The Vancouver Canucks continue to waddle in mediocrity after giving general manager Jim Benning a three-year extension
The Vancouver Canucks have been treading the waters of the NHL for the better part of the past four seasons. It’s not a coincidence this has coincided directly with the tenure of general manager Jim Benning, who was hired in the summer of 2014. The Canucks have made the playoffs once in four seasons since then.
Benning has prolonged what could have been a relatively painless rebuild. He’s made two good “rebuild” trades by getting elite prospect Jonathan Dahlen for Alex Burrows and a second-round pick for Kevin Bieksa. His reward for doing a very bad job? A three-year extension, of course.
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Let’s take a completely unbiased look at Benning’s defining trades with the Canucks. First, some context. When he took over, the Canucks were admittedly merely a shadow of the team that nearly won the 2010-11 Stanley Cup. But they had still made the postseason in five of the past six seasons.
Since being hired, Benning made the playoffs in his initial season. The Canucks got blown out in the first round and have not made it since. It’s safe to say the 2014-15 season was an anomaly at best.
Vancouver has since missed the postseason in two straight years, finishing among the bottom three teams each year. Currently, they’re in fourth to last place, as of Feb. 14. The job of any GM is to help his team improve. There’s more to evaluating “improvement” than results. But so far, the Canucks aren’t any better off from when they signed him.
Benning’s Good Moves
Again, Burrows for Dahlen was an outstanding move. Benning got something for someone who has minimal at best value. Even if Dahlen never plays a single game in the NHL, it’s hard to argue this trade wasn’t a win. By the way, he’s averaging roughly a point per game in Sweden’s top hockey league.
Getting a second-round pick for Kevin Bieksa was another great move. So was acquiring Markus Granlund for nothing. It’s not a huge win, but anytime you give up an AHLer for an NHL forward (even a bottom six one) is a net positive. A similar move was getting Sven Baertschi for a 2015 second-round pick.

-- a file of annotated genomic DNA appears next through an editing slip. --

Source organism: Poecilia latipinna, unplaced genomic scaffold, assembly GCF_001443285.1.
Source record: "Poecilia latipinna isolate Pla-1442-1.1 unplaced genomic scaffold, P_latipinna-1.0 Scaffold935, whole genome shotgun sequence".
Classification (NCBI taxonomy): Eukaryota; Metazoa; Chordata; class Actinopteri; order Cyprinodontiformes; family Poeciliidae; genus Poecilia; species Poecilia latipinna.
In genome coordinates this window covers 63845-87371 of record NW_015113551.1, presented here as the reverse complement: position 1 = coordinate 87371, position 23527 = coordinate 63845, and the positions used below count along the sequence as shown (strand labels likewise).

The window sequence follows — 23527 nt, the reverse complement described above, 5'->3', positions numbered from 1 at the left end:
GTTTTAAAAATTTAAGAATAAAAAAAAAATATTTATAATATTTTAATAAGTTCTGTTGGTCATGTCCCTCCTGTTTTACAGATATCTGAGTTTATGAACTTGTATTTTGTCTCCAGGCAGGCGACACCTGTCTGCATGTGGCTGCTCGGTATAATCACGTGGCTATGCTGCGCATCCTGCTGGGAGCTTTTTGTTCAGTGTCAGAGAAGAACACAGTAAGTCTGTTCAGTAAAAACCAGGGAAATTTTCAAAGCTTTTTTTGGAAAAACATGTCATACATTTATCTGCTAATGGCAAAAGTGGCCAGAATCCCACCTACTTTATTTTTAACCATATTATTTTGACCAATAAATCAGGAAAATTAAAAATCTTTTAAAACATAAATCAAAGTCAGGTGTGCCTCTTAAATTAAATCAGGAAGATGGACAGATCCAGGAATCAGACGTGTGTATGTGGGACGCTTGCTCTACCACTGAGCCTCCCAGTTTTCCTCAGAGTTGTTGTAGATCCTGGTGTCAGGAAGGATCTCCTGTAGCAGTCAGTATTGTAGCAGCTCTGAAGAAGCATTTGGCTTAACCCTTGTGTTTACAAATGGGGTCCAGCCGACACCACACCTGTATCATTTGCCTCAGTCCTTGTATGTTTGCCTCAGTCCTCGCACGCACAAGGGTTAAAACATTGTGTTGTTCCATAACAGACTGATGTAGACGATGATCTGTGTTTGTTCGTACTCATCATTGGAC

Benning made a very good trade, getting a second round pick for Jason Garrison, Jeff Costello, and a 2015 seventh-round pick in 2014. However, he made up for it by trading that pick to the Los Angeles Kings for Linden Vey, who put up 36 points in two seasons with Vancouver.
We’re desperate to find some good moves, so Bo Horvat’s extension definitely counts. It’s reasonable and he has earned it. Getting Derrick Pouliot for a fourth-round pick is the kind of move rebuilding teams should make. But it’s been a fairly uncommon one for Benning’s Canucks.
Benning’s Bad Moves
This list is a lot longer than the good one. His worst non-free agency move is debatable, but they both involve Brandon Sutter. I don’t know what’s worse – giving up Nick Bonino and a second-round pick for him, or handing him an extension that includes a no-trade clause. Regardless, Sutter has been disappointing for the Canucks.
The job of any GM is to help his team improve. There’s more to evaluating “improvement” than results. But so far, the Canucks aren’t any better off from when they signed Benning.
The Ryan Kesler trade was not a good one for Vancouver. Sure, they had to trade him because they knew they were going to lose him. But the Canucks have nothing to show for him. All of the assets they acquired are gone. Derek Dorsett (acquired for the third-round pick the Canucks got in that trade) was the last remaining part of the return.
Benning’s worst free agency move is without question giving an aging Loui Eriksson a long-term deal with a no-movement clause. But signing Michael Del Zotto and Sam Gagner to multi-year deals while claiming to be a rebuilding team are worth considering. If the Canucks don’t trade Thomas Vanek for something, that’s another huge loss too.
Finally, we can’t talk about Benning’s time with the Canucks without the Erik Gudbranson trade. He’s a gritty defenseman who can kill penalties. That’s about it. Benning traded Jared McCann (picked with the first-round pick he got for Kesler), a 2016 second-round pick and a 2016 fourth-round pick for Gudbranson.
What’s worse, Benning has signed him to multiple one-year extensions. And instead of trading him this year, the Canucks are considering extending him. That’s fireable.
But what’s most condemning of Benning is Vancouver’s lack of organizational depth. The Canucks are one of the worst teams in the NHL. That’s fine if they have the elite prospects to rebuild. If Elias Pettersson, Thatcher Demko, Adam Gaudette, Olli Juolevi, and Kole Lind can be as successful as Brock Boeser has, they’ll be good in a few years. However, if more than one of those guys fail, the Canucks lack the prospects to make up for it.
The list could go longer and you can read his history of trades here if you’re bored. It’s mostly a bunch of head scratchers, a few good trades, and more bad trades than good ones. The Vancouver Canucks desperately need a rebuild. Benning has made three trades proving he is capable of handling a rebuild since being hired. He accidentally stumbled upon one of them. So his extension is a bit concerning for Canucks fans.